In Massachusetts, the soil is usually made up of glacial and post glacial deposits over bedrock.
Framingham soil is typically made up of sand and gravel deposits left behind from retreating glaciers.
The glacial history of Framingham is easy to see because of the glacial landforms present in the town. Framingham had a lot of DRUMLINS, for instance.
Drumlins are oval or elongated hills composed of dense till believed to have been formed by the streamlined movement of glacial ice. The most famous drumlins in Massachusetts are Bunker Hill and Beacon Hill. The Harbor Islands in Boston Harbor are drumlins, as well. When I personally imagine a drumlin, I always picture World's End in Hingham, a Trustees of Reservations property where I spend a lot of time as a child. It turns out that World's End is one of the 30 islands of the Boston Harbor Islands National Recreational Area.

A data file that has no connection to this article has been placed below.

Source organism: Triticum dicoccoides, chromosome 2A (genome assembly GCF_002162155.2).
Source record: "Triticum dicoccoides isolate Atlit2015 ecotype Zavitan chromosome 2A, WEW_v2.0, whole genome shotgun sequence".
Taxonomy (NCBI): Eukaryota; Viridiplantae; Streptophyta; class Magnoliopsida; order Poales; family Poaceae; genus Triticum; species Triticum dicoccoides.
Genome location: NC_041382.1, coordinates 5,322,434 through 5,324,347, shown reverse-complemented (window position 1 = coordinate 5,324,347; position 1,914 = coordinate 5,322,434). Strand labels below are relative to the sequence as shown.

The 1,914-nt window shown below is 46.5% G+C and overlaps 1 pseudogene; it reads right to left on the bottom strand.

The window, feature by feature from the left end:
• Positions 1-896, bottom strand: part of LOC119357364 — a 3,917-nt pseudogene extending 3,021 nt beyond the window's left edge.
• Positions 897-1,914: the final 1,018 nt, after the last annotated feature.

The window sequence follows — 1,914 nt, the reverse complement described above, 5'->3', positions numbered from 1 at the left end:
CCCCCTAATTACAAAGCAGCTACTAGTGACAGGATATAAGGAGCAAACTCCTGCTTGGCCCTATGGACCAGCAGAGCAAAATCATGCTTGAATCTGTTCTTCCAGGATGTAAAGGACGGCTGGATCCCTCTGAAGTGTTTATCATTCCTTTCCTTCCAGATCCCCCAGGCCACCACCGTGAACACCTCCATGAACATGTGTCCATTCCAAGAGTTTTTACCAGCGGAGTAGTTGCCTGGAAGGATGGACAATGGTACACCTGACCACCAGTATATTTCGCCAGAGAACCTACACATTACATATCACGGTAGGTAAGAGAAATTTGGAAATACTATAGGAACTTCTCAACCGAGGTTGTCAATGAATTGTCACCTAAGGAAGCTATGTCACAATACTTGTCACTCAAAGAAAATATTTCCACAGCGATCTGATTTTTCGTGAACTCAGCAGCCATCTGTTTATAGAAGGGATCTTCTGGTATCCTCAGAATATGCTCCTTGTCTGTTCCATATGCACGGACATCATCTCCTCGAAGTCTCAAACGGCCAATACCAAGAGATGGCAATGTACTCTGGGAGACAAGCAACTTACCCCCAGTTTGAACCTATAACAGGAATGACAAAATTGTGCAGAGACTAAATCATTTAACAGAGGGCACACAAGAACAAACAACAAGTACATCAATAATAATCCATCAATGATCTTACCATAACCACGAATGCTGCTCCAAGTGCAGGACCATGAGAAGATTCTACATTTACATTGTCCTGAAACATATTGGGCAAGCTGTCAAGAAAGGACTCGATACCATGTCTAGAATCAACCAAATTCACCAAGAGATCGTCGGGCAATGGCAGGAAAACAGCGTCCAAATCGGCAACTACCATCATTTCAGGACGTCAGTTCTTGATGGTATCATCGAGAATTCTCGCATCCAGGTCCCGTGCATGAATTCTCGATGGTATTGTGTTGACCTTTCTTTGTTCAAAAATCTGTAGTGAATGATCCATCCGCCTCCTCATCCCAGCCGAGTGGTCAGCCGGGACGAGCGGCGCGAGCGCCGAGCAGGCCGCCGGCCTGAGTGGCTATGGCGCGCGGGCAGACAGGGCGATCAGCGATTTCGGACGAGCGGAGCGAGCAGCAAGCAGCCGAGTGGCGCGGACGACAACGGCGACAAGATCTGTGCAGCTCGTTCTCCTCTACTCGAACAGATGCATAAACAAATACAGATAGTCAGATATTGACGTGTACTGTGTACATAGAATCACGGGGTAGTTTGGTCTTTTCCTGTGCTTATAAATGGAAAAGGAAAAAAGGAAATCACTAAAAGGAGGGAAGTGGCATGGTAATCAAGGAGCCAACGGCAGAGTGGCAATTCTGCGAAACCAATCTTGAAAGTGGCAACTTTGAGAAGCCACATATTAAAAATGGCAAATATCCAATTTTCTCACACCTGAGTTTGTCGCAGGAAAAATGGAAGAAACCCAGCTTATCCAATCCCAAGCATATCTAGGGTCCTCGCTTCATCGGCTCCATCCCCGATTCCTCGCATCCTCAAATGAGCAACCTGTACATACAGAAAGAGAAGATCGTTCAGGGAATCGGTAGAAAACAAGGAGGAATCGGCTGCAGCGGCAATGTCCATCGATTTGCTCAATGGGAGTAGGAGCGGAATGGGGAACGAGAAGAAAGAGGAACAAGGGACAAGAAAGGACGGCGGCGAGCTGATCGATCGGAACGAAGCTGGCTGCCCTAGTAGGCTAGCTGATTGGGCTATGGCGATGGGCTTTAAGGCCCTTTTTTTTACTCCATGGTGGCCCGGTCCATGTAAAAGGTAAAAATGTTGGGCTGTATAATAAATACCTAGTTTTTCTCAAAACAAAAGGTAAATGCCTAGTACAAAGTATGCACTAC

Framingham also has Kettle Holes, or Kettle Lakes, which are formed by chunks of ice left behind by glaciers that melt into lakes.
There are areas in Framingham that are not buildable because they are designated wetlands, or because they are under water, or because the slope of the hills is too steep (>15 degrees.) You also can't build on sites where there isn't enough soil over the bedrock to excavate for sewage systems or septic systems.